She took off her glasses and turned into the aisle with chips and pretzels. Maybe people would see her bloodshot eyes and just think she was stoned and not a zombie shopping for a snack.
Don’t look at me and judge my choices, she thought as she put several bags of chips in the cart on top of the cases of soda. We all have to survive. She hurried past the fish and poultry and honed in on the smell of blood. The butcher was grinding some meat behind the counter. She stood there a little too long, feeling the drool pooling in her mouth. God, that smells good, she thought. I’m so damn hungry!
Throwing some fresh meat in her cart, she walked past the pharmacy, bumping into an old man with a cane. So easy, she thought. He was slow, seemed confused. Ah, but he weighed nothing. Not very nourishing. No! Not here at the grocery store! But where? Where else could she shop for the food she most wanted? Where else could she go without people judging her choices?
She drove the car loaded with sugar and salty snacks and drove to the old trailer outside of town. Maybe he’d come back today. Maybe he could help her or at least explain what was happening to her. Yeah, and maybe she’d finally have a good hair day. Or maybe her mother would stop trying to set her up with friends’ single sons.
She was putting the last of the food away when he walked in the door, dragging a cooler on the ground. He was smiling and looking a little less grey than when she had last seen him. He smiled at her and said “Happy Birthday and Merry Christmas.” Then he opened the cooler, which she then noticed had a hospital logo printed on its side. Oooooh, God. The smell was even better than a Thanksgiving dinner.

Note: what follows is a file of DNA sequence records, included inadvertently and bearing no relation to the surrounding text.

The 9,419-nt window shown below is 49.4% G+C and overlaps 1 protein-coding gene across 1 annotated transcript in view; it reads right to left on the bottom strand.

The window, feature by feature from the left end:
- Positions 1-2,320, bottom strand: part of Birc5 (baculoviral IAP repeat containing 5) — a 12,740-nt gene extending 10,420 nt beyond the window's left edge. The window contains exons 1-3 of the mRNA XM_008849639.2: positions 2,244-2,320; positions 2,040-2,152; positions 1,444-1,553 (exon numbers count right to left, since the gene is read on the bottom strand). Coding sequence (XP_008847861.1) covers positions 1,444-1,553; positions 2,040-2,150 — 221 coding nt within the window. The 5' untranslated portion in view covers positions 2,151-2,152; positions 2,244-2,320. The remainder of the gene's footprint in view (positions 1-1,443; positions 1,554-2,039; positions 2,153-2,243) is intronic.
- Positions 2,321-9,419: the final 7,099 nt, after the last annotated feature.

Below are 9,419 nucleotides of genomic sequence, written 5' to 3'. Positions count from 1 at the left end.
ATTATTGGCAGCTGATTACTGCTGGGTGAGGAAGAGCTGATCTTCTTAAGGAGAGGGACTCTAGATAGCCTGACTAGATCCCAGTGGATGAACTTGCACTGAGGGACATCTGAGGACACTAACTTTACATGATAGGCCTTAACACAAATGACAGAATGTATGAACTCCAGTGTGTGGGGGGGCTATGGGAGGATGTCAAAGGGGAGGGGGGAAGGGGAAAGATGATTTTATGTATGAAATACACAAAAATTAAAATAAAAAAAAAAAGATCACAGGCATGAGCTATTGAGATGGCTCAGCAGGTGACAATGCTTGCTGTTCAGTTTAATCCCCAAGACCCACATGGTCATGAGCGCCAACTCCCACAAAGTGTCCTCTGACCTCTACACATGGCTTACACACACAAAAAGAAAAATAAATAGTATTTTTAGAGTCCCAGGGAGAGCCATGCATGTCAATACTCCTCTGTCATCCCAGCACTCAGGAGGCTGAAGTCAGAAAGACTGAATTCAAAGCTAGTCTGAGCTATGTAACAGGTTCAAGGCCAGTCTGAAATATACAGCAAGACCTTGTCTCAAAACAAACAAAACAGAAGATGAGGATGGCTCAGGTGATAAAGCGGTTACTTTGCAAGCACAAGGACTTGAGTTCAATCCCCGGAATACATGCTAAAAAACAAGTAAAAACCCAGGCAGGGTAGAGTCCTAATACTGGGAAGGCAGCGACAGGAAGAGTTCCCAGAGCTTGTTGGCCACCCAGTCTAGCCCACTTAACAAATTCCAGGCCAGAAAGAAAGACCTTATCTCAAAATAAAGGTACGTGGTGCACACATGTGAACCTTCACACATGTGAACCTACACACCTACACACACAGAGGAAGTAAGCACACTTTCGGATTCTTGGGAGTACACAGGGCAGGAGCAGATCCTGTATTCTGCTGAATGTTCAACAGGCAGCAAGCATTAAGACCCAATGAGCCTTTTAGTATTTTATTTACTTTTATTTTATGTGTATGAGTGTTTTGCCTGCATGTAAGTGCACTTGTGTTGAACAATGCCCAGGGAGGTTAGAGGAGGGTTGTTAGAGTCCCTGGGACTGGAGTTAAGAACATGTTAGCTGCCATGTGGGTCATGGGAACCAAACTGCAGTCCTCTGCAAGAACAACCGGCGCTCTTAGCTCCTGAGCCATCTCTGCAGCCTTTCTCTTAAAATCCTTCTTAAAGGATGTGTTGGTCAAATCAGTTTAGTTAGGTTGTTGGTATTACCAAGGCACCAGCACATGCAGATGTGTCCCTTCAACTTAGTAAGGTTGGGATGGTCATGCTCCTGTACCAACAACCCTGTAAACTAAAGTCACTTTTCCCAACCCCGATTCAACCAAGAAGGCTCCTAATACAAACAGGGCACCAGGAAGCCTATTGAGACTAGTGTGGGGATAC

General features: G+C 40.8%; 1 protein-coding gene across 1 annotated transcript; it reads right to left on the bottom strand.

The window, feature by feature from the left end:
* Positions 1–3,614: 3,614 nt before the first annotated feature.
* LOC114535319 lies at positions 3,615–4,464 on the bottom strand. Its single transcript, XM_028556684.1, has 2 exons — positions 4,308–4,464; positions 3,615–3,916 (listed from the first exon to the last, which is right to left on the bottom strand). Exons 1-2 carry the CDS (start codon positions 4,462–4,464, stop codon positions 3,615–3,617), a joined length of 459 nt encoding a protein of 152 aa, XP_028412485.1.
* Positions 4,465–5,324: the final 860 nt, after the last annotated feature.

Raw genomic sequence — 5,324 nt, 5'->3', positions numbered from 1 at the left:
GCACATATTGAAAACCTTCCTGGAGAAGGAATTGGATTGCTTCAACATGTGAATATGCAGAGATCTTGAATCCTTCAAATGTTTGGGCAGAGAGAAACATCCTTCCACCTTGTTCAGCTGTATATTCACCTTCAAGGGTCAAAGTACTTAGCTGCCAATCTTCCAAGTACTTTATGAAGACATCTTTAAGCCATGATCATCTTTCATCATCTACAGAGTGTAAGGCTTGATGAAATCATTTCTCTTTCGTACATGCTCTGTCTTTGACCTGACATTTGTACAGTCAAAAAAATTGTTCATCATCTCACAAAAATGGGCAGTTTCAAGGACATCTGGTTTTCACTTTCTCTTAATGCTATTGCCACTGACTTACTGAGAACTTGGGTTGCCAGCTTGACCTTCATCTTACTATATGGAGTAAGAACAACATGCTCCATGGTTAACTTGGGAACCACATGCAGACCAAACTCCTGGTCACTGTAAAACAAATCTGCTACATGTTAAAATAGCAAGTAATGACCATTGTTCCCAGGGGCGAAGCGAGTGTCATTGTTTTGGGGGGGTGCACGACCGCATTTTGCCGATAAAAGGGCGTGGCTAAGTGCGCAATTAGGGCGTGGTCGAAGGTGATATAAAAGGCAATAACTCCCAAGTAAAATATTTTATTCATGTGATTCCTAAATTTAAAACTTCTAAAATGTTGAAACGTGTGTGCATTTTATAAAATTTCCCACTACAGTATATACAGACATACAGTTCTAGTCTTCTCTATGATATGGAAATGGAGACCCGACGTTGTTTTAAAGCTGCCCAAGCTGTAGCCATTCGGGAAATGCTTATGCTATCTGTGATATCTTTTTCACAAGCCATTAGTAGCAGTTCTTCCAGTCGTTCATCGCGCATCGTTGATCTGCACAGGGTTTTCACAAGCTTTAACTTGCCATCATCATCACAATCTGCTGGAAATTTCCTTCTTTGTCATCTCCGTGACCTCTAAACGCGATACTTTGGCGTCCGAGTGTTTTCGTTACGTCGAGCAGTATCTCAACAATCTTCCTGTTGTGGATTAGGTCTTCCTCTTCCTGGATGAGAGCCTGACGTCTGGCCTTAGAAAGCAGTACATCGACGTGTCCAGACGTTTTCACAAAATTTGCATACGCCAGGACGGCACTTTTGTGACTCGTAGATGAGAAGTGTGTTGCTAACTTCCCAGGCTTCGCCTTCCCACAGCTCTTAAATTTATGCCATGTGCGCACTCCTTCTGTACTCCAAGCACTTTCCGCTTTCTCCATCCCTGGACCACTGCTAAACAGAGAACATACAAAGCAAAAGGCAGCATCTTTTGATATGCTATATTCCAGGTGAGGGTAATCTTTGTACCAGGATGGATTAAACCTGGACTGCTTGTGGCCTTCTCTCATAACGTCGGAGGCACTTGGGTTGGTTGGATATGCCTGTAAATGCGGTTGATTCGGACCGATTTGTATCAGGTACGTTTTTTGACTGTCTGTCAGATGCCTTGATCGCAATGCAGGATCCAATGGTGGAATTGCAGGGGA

Blood, marrow, brains… he had brought her the world. Better than diamonds.
He awoke to what looked like orange rinds on the inside of his eyelids. Bright sunshine was trying to squeeze through. His eyes were still closed, but his slight headache assured him he was indeed awake. Where he was was another kettle of fish. He was almost afraid to open his eyes. Every time he awoke, the locale was so jarringly different. He somewhat enjoyed waking up on the pirate ship, a half-clad wench plastered up against him on the narrow bunk. The rolling of the boat was remarkably realistic. The sights and sounds were graphically excellent too. Almost as good as the crisp scenery of the Middle East war scene he found himself in one morning. Some of the worst visuals but the best sensations upon waking had to have been the porno. He wanted to wake up with two women servicing him every day. But that was not to be. He didn’t seem to have a choice. Not since he had fallen into his computer.
This story sounds absurd, I know, but I assure you every word is true. My boyfriend is lost to a computer, and not metaphorically like he spends too much time working or playing, but he actually physically disappeared. I know roughly where he is because somehow we are able to communicate via messaging. He sounds rather confused and not at all like himself anymore. I can’t say I blame him after living virtually for over a month.
The way this transpired is really beside the point. With much typing and figuring between us, the best we can guess is that whatever happened can be traced back to the freak electrical storm we had shortly after that asteroid came close to the earth’s atmosphere recently. (I know, such a cliché, but what can you do?)